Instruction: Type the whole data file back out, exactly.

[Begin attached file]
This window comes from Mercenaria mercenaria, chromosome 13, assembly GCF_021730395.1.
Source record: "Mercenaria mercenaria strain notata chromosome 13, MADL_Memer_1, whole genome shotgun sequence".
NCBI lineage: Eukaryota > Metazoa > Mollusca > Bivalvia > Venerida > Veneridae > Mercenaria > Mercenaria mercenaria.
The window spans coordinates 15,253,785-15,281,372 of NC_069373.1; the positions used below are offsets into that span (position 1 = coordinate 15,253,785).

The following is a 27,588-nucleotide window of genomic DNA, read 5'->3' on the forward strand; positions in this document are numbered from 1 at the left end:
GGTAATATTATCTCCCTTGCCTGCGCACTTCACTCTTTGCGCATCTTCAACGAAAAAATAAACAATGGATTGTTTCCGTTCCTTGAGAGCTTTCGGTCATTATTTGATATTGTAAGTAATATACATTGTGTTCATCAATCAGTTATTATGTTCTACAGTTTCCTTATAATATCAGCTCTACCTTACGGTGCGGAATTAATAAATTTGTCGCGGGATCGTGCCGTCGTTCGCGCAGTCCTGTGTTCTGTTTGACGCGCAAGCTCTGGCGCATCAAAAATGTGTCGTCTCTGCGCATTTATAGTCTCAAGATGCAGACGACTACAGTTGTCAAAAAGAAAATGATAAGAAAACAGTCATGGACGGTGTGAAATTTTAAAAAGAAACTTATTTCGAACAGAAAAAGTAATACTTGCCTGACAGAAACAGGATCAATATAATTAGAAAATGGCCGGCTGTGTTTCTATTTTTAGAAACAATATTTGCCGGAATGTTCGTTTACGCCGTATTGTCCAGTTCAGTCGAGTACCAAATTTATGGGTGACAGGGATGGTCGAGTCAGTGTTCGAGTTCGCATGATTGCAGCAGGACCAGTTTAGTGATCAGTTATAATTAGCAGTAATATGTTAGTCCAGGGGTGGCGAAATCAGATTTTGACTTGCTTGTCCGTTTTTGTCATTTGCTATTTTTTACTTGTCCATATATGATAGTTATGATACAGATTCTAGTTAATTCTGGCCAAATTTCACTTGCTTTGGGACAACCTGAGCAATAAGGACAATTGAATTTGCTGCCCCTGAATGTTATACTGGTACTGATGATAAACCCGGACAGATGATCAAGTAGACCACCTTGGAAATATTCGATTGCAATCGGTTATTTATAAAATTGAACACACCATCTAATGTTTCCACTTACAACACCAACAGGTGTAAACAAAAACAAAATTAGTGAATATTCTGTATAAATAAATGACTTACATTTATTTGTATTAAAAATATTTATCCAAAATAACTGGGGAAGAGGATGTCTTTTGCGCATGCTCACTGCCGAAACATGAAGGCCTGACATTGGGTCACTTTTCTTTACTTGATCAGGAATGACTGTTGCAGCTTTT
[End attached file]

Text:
This window comes from Mercenaria mercenaria, chromosome 13, assembly GCF_021730395.1.
Source record: "Mercenaria mercenaria strain notata chromosome 13, MADL_Memer_1, whole genome shotgun sequence".
NCBI lineage: Eukaryota > Metazoa > Mollusca > Bivalvia > Venerida > Veneridae > Mercenaria > Mercenaria mercenaria.
The window spans coordinates 15,253,785-15,281,372 of NC_069373.1; the positions used below are offsets into that span (position 1 = coordinate 15,253,785).

The following is a 27,588-nucleotide window of genomic DNA, read 5'->3' on the forward strand; positions in this document are numbered from 1 at the left end:
GGTAATATTATCTCCCTTGCCTGCGCACTTCACTCTTTGCGCATCTTCAACGAAAAAATAAACAATGGATTGTTTCCGTTCCTTGAGAGCTTTCGGTCATTATTTGATATTGTAAGTAATATACATTGTGTTCATCAATCAGTTATTATGTTCTACAGTTTCCTTATAATATCAGCTCTACCTTACGGTGCGGAATTAATAAATTTGTCGCGGGATCGTGCCGTCGTTCGCGCAGTCCTGTGTTCTGTTTGACGCGCAAGCTCTGGCGCATCAAAAATGTGTCGTCTCTGCGCATTTATAGTCTCAAGATGCAGACGACTACAGTTGTCAAAAAGAAAATGATAAGAAAACAGTCATGGACGGTGTGAAATTTTAAAAAGAAACTTATTTCGAACAGAAAAAGTAATACTTGCCTGACAGAAACAGGATCAATATAATTAGAAAATGGCCGGCTGTGTTTCTATTTTTAGAAACAATATTTGCCGGAATGTTCGTTTACGCCGTATTGTCCAGTTCAGTCGAGTACCAAATTTATGGGTGACAGGGATGGTCGAGTCAGTGTTCGAGTTCGCATGATTGCAGCAGGACCAGTTTAGTGATCAGTTATAATTAGCAGTAATATGTTAGTCCAGGGGTGGCGAAATCAGATTTTGACTTGCTTGTCCGTTTTTGTCATTTGCTATTTTTTACTTGTCCATATATGATAGTTATGATACAGATTCTAGTTAATTCTGGCCAAATTTCACTTGCTTTGGGACAACCTGAGCAATAAGGACAATTGAATTTGCTGCCCCTGAATGTTATACTGGTACTGATGATAAACCCGGACAGATGATCAAGTAGACCACCTTGGAAATATTCGATTGCAATCGGTTATTTATAAAATTGAACACACCATCTAATGTTTCCACTTACAACACCAACAGGTGTAAACAAAAACAAAATTAGTGAATATTCTGTATAAATAAATGACTTACATTTATTTGTATTAAAAATATTTATCCAAAATAACTGGGGAAGAGGATGTCTTTTGCGCATGCTCACTGCCGAAACATGAAGGCCTGACATTGGGTCACTTTTCTTTACTTGATCAGGAATGACTGTTGCAGCTTTT